The most powerful Internet weapon on the
planet is being protected by the Russian government. The weapon in question is
the Storm botnet. This is the largest botnet ever seen, and while the United
States has traced its creators to Russia, the government there refuses to
cooperate in shutting Storm down.
The Storm network is believed capable
to shutting down any military or commercial site on the planet, or do some
major damage in ways that have not yet been experienced. There's never been
anything quite like Storm.
The Storm computer virus had been spreading
since early last year, grabbing control of PCs around the world. Storm infected
millions of computers with a secret
program that turned those PCs into unwilling slaves (or "zombies") of those
controlling this network (or botnet) of computers. Many of you may have noticed
spam directing you to look at an online greeting card, or accompanied by pdf
files, or directing you to a site with pictures of a huge storm that hit Europe
a year ago (thus the name). That was Storm, the largest single spam campaign
ever. When you try to look at the PDF file, Storm secretly takes over your
computer. But Storm tries very hard to hide itself. All it wants to do is use
your Internet connection to send spam, or other types of malicious data.
What makes Storm the perfect Internet
weapon is how it has been designed to survive. The Storm zombie does no damage
to the PCs it infects, and simply sits there, waiting for an order. Those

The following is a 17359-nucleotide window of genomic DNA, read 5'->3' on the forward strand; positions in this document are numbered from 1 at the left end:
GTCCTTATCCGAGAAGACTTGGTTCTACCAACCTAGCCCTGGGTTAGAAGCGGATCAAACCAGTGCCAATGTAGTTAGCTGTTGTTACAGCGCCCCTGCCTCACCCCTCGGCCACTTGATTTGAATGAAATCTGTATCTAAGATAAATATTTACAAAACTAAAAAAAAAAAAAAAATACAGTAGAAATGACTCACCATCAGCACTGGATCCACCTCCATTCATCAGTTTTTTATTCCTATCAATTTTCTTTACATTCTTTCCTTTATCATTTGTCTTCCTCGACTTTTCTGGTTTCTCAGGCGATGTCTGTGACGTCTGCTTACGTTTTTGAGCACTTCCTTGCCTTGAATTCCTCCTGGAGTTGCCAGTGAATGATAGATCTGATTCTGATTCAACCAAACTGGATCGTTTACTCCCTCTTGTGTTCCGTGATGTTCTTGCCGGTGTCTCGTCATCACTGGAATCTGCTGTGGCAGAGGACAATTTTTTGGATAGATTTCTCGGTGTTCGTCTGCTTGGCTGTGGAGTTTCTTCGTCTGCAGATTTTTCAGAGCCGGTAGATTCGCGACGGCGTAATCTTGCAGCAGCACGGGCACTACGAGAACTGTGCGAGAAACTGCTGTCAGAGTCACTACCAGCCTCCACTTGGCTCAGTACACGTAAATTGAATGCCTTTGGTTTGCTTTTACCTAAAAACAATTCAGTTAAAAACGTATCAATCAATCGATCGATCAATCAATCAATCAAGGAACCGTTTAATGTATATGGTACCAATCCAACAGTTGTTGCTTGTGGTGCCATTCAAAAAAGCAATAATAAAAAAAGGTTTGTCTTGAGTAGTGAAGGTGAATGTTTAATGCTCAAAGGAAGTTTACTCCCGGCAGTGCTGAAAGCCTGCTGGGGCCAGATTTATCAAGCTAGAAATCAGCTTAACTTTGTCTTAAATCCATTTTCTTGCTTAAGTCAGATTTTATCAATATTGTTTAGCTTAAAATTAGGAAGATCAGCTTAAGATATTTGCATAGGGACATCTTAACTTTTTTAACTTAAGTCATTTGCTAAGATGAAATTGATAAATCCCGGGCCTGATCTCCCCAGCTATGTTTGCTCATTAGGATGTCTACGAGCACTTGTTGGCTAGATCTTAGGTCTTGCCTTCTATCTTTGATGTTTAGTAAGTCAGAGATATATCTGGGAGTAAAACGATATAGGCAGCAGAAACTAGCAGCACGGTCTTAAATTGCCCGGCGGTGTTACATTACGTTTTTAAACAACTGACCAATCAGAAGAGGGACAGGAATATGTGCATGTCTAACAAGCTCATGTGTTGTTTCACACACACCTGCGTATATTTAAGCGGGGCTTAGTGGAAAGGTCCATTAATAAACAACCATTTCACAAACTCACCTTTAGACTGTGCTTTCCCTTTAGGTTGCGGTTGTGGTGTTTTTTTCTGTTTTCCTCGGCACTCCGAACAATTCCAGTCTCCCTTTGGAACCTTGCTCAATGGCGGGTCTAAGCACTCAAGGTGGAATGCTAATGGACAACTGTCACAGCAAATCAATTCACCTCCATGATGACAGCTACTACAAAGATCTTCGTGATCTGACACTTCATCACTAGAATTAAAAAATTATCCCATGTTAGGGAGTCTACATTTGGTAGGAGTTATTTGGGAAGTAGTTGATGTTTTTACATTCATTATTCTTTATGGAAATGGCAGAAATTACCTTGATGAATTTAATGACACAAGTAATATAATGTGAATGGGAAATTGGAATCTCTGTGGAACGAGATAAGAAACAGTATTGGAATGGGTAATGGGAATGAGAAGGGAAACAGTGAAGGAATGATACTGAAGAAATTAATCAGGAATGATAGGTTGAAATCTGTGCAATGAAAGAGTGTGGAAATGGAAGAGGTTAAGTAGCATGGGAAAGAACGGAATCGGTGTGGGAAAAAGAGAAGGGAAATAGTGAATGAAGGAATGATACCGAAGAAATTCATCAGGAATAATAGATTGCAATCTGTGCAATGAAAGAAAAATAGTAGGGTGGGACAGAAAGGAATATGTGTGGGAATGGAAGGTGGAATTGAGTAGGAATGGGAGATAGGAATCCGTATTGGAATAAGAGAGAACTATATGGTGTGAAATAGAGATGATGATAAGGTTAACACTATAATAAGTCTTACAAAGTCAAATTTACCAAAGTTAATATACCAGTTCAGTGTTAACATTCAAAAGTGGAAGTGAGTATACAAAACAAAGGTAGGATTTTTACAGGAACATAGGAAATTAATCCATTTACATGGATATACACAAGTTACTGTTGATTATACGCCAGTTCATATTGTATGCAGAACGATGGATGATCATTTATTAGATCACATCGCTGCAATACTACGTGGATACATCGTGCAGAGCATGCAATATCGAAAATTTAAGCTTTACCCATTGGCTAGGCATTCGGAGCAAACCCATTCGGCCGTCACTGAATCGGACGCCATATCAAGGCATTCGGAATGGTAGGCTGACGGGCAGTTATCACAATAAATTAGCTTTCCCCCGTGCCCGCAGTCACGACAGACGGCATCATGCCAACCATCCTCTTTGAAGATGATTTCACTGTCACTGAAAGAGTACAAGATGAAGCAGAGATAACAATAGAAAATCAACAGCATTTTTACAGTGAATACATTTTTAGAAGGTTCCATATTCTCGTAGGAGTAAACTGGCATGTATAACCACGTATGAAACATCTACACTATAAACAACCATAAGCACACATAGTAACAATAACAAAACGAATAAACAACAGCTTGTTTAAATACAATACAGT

orders come via a peer-to-peer system (similar to things like Kazaa or Bittorrent). A small percentage of
the zombies spend short periods of time trying to spread themselves, then turn
off. This makes it more difficult to locate infected PCs. Commands from the
Storm operators are sent through several layers of zombie PCs, again making it
very difficult to identify where those commands come from. Moreover, Storm
operates as a horde of clusters, each of two or three dozen zombie PCs. No
existing methods can shut down Storm, although computer security organizations
have been able to limit the spread. In
fact, all that will work to kill Storm is to find the people running it, arrest
them, and seize their access data. The programmers who put Storm together know
their stuff, and police in dozens of country have cooperated to get their hands
on them. But now that the Storm owners have been traced to Russia, we have a
situation where a government is blocking efforts to shut down the hacker
To avoid the police (especially the U.S. FBI),
many botherders (those who operate botnets) are usually in countries without an
extradition treaty with the United States (where nearly half the zombie PCs
are). Criminal gangs are increasingly active in producing things like Storm, and,
in the case of China, so are government Cyber War operations. Russia is also
believed to rely on criminal hackers for help in carrying out Cyber War tasks,
usually espionage. Meanwhile, it's clear what Storm is up to. It has been
launching attacks at web sites involved in stopping or investigating Storm.
This involves transmitting huge quantities of bogus messages ,that shut down
targeted web sites (this is a DDOS, or distributed denial or service attack).
The Storm botherders are also advertising their botnet as available for the
usual illegal activities (various types of spam).
Early on, it was believed that Storm was owned by a Russian
criminal syndicate, but once more detailed proof was available, the Russian
government refused to cooperate, treating Storm like some kind of secret
military resources. And to the Russians, that's apparently what Storm is.
Meanwhile, the investigation indicates that the Storm crew have some American
members, and now the search is on for them, or any other non-Russians who
worked on Storm, and are not inside Russia.